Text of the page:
True Lies – Will a Warranty Help Me?

True Lies – Will a Warranty Help Me?

An issue with the Australian Consumer Law (“the ACL”) and warranties is that it may catch out some Companies that could be deemed to be selling to “Consumers” even though they only supply on a business to business basis.

Here’s how it works.

Section 102 of the ACL and Regulation 90 of the Competition and Consumer Regulations 2010 are the relevant sections of the legislation.  Section 102 essentially says:

A person (which includes a corporation) must not:

  1. Give a consumer any document that “evidences a warranty against defects” that does not comply with all of the requirements prescribed by that section; or
  2. Represent directly to a “consumer” that goods or services are “goods or services to which such a warranty against defects relates”.

This is a strict liability offence and provides penalties up to $50,000.00 per offence for companies and $10,000.00 per offence for individuals.

Regulation 90 sets out the requirements to comply with Section 102. Regulation 90 provides that all warranties against defects must contain information such as:

  1. Name and contact details of the person providing the warranty;
  2. The scope of the warranty;
  3. The procedure for claiming under the warranty;
  4. Who must pay freight costs for claims under the warranty;
  5. Regulation 90 also requires a prescribed block of text to be included in all documents evidencing a warranty against defects (“the prescribed text”).
Clearly Section 102 and Regulation 90 create a number of practical difficulties including the fact that the prescribed text can be misleading or inappropriate or in some cases simply incorrect when one considers the wide range of documents that must comply with Regulation 90. Section 102 is also ambiguous and potentially extremely wide. The combination requires every document to comply with Regulation 90 if it “evidences” a warranty against defects. In other words, any document that can tend to establish the existence of a warranty will be captured by the section and the regulation. This will include:
  • Product Brochures – Every mention of a warranty within the brochure may constitute a separate “representation” for the purposes of Section 102 and therefore would require the prescribed text in Regulation 90 to be set out each and every time a product warranty is described.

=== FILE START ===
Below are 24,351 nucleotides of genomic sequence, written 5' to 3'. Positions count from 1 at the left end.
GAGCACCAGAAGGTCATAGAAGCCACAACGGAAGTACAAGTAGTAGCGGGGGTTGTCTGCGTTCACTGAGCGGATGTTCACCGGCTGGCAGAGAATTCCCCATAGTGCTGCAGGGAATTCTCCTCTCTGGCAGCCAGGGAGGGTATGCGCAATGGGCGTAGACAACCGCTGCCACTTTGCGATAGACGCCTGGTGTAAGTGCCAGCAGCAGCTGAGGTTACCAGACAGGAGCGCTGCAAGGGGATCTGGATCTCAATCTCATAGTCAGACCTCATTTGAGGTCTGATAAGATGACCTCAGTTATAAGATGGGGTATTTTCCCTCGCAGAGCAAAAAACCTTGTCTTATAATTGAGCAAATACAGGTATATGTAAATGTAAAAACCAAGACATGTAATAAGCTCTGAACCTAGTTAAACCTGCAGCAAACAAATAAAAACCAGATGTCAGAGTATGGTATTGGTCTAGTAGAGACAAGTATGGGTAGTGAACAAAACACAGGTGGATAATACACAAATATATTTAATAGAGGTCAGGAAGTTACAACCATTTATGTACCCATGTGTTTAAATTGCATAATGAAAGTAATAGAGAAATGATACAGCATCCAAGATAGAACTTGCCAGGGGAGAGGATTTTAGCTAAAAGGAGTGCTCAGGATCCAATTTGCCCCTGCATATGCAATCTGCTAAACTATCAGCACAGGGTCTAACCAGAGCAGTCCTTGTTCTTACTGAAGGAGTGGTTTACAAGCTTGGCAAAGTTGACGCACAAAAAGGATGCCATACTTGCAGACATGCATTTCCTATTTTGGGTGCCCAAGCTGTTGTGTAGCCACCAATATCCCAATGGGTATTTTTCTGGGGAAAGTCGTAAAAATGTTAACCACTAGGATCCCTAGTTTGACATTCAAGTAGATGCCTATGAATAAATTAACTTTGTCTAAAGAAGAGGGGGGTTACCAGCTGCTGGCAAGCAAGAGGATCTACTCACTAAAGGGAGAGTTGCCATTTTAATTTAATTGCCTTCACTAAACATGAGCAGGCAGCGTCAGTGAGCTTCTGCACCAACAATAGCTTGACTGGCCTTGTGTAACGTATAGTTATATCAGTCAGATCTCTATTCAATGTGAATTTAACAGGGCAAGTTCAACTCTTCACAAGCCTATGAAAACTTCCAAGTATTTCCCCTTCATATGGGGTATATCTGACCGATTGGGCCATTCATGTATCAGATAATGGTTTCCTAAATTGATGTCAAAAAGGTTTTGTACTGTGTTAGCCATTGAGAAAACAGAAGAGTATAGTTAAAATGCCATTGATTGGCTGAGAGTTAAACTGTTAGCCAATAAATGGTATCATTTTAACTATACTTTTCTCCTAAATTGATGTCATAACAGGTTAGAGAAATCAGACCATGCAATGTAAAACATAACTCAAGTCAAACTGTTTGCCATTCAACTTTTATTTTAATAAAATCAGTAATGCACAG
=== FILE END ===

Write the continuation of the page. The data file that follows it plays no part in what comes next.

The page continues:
• Point of Sale Material – Any promotional stickers that might be placed on packages and/or products at the point of manufacture could mean that the stickers would constitute a “document” which again would be subject to Regulation 90. This means either that there is a separate warranty provided in writing at that time or alternatively if goods are imported then they may need to be unpacked and such stickers removed before the product could legally be sold in Australian.
  • Terms and Conditions of Sale – It is not uncommon that the Terms of Sale are printed on the back of invoices which are then attached to products when they are dispatched to customers. Again, Regulation 90 would mean that any mention of a warranty in the Terms of Sale would require a full copy of the warranty to be included in the company’s terms.

Since the introduction of these provisions in 2012 a number of companies have taken the view they should remove any reference to warranty from any sales material. This is because that whenever the operation of Regulation 90 comes into play it goes hand in hand with a requirement for the prescribed text to be included in a document together with information such as who stands behind the warranty, how a claim should be made etc. This has also led to many companies including the prescribed text on documents without complying with any of the other Regulation 90 requirements.